It is therefore no surprise that the marijuana industry is borrowing another page from the tobacco playbook by marketing colorful, kid-friendly edible marijuana products. These “edibles,” such as the ones shown below—including marijuana-laced candies, lollipops, gummy bears, and sodas—already account for roughly 50% of the Colorado marijuana market.

Additionally, these market dynamics explains the marijuana industry’s efforts to drive potency of its products as high as possible. As noted earlier, the average potency of smoked marijuana has increased at least six-fold since the 1960s (to around 14% in the US), with edibles and concentrates pushing the rate even higher, up to 95%. The industry has also opposed recent attempts to cap potency at 15% in Colorado.

And the effects of legalization in Colorado have been devastating from a public health perspective. A report from the state of Colorado released this week highlighted their immense challenges.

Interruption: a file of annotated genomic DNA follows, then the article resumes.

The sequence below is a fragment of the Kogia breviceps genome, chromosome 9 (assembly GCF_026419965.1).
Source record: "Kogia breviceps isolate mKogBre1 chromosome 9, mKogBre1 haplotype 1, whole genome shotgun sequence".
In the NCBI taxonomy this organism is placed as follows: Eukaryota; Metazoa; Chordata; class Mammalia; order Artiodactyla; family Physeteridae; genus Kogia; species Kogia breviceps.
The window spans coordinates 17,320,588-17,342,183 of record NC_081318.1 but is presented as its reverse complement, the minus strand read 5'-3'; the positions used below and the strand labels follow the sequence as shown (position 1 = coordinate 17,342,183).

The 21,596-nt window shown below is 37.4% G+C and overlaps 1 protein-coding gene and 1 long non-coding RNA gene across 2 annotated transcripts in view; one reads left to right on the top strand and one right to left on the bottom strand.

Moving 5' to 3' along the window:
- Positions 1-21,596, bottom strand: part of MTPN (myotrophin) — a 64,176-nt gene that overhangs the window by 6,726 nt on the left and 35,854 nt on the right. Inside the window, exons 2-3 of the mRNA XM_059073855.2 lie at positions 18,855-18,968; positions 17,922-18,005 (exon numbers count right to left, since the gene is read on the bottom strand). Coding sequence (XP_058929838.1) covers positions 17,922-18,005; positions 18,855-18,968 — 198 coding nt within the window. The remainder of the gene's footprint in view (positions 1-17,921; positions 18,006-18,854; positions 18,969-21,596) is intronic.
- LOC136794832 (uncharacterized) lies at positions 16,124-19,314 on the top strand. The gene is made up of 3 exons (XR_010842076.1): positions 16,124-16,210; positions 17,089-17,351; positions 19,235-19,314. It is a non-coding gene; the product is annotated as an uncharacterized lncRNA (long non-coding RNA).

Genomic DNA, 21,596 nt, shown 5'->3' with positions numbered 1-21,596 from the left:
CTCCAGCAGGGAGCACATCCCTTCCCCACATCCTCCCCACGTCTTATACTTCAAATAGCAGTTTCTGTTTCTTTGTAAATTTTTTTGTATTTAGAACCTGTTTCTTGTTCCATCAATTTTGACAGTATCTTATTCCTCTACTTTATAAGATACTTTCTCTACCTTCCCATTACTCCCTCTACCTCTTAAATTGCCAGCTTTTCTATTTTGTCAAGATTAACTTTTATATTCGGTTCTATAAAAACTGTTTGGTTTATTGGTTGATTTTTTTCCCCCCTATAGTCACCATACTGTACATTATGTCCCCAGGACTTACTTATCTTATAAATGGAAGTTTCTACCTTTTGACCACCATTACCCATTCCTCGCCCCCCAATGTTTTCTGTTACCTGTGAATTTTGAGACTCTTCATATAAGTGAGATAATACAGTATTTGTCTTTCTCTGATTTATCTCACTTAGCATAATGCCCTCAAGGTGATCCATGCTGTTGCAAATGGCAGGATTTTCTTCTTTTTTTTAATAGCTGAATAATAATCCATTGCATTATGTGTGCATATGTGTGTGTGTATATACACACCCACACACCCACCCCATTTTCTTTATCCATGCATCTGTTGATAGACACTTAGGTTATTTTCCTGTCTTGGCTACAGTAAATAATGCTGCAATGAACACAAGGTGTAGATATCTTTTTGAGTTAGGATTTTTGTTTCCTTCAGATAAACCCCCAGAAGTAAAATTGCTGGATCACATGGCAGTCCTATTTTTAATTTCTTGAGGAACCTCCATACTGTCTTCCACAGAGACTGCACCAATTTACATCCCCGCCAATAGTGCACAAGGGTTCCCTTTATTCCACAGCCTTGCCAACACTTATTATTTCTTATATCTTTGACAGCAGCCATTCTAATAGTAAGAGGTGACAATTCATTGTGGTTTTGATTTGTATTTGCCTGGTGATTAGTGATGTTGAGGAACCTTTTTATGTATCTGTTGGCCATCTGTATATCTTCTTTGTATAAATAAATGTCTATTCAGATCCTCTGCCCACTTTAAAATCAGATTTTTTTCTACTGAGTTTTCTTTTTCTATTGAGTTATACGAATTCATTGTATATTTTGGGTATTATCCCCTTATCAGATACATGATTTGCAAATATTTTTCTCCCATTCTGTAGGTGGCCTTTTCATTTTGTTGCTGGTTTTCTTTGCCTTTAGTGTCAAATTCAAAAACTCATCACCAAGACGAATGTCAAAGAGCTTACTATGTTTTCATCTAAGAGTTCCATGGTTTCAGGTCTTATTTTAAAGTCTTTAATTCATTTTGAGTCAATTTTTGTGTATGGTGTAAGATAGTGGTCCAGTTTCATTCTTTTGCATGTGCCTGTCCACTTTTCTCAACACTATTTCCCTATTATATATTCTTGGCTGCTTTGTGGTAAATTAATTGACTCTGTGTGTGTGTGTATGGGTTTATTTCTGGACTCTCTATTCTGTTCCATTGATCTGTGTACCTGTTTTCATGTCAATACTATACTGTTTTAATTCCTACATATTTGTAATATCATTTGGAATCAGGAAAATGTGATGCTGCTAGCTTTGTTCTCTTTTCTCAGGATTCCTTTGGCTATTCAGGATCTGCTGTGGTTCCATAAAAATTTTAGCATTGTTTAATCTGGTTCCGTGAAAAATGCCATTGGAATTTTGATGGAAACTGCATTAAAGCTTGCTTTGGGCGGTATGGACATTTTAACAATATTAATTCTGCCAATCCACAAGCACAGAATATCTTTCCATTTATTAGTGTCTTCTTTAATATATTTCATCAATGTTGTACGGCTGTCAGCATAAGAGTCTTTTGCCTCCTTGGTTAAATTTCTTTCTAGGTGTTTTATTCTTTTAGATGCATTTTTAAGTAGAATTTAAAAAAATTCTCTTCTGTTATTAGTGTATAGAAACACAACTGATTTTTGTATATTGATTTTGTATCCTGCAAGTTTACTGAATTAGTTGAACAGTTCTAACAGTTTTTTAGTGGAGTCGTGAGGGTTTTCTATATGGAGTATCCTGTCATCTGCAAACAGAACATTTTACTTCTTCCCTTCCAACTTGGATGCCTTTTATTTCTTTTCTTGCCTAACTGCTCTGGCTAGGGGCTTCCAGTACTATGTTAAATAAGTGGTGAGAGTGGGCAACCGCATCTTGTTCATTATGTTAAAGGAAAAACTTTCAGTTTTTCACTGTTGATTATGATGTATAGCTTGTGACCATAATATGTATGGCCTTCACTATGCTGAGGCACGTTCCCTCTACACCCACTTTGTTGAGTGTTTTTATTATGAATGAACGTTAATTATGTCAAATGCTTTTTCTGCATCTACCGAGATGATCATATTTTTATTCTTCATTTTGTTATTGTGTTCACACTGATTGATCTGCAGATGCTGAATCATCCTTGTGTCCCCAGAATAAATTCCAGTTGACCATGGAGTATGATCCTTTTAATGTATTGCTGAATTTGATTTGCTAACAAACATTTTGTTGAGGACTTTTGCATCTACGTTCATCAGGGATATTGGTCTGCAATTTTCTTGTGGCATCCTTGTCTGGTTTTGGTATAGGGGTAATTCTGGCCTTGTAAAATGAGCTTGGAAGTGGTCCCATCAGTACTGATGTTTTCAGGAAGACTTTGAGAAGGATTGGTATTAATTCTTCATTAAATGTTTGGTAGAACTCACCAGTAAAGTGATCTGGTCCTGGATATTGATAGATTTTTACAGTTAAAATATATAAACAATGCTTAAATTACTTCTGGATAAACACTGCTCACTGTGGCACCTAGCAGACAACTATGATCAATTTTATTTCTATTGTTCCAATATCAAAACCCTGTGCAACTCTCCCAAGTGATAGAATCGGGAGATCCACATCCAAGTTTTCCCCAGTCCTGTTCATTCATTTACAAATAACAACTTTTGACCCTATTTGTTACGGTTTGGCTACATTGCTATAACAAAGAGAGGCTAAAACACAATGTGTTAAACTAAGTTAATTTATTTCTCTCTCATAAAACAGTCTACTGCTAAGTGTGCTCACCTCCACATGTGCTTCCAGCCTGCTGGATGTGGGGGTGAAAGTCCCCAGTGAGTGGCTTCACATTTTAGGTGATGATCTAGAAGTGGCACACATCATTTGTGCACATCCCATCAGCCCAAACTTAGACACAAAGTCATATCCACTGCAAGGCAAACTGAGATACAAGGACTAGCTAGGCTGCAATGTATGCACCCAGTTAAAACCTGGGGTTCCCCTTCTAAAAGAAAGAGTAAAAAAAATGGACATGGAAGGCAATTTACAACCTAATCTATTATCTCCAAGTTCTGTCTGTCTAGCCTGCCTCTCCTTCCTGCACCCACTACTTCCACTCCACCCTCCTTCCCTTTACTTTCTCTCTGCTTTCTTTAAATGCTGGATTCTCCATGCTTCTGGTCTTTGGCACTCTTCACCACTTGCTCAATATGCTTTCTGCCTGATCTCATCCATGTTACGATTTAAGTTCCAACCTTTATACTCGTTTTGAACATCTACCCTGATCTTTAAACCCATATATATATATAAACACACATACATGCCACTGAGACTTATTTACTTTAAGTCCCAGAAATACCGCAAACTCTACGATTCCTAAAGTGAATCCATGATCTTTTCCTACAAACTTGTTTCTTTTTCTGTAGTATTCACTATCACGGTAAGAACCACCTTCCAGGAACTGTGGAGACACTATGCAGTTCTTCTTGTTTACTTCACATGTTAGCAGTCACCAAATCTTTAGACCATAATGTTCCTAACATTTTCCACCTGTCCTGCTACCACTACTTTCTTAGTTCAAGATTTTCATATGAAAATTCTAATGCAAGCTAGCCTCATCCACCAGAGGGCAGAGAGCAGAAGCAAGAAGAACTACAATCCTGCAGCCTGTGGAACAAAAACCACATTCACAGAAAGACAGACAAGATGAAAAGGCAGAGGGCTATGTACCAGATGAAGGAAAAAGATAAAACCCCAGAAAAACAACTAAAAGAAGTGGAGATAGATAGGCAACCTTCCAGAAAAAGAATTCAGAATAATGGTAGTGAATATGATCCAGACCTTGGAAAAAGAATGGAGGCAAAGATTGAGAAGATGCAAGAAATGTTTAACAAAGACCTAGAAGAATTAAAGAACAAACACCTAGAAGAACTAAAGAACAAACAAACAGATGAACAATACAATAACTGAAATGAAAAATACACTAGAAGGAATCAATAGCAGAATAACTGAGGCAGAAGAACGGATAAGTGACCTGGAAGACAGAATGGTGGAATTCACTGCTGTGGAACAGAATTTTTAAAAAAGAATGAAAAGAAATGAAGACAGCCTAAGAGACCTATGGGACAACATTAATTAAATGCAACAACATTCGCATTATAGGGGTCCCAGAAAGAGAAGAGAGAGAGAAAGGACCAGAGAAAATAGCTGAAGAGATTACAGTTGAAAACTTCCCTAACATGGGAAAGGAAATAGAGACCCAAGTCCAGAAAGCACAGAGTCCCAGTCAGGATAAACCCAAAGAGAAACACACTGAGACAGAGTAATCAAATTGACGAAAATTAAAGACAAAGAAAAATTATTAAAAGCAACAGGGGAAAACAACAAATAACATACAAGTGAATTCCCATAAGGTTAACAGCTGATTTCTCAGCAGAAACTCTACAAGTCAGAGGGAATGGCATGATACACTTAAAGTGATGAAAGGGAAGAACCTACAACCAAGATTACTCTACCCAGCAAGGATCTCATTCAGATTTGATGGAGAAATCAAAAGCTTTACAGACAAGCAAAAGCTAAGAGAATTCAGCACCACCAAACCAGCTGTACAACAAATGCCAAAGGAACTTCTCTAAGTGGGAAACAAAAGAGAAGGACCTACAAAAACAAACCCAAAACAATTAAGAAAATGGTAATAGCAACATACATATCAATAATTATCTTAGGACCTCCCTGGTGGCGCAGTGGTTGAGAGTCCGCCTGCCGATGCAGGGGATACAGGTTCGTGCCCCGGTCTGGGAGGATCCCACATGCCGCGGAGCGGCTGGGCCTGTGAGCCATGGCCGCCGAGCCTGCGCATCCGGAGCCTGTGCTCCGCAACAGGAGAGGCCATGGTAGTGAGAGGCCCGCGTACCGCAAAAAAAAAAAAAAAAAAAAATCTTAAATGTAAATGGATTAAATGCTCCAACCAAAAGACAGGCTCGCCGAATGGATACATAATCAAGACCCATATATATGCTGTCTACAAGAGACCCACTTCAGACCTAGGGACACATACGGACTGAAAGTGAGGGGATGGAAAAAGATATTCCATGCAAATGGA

As a network of more than 300 NGOs have said this week at the UN, we need to prevent, not promote, drug use and addiction. Instead of promoting the use of a dangerous drug, this is what should have been Canada’s theme too.

According to Macleans Canada, here’s the text of Health Minister Jane Philpott’s speech on April 20, 2016.

California Legislator Writes Bill Favoring Convicted Felon

By Roger Morgan, Take Back America Campaign. Follow the campaign on Facebook and Twitter with the hashtag #StopPot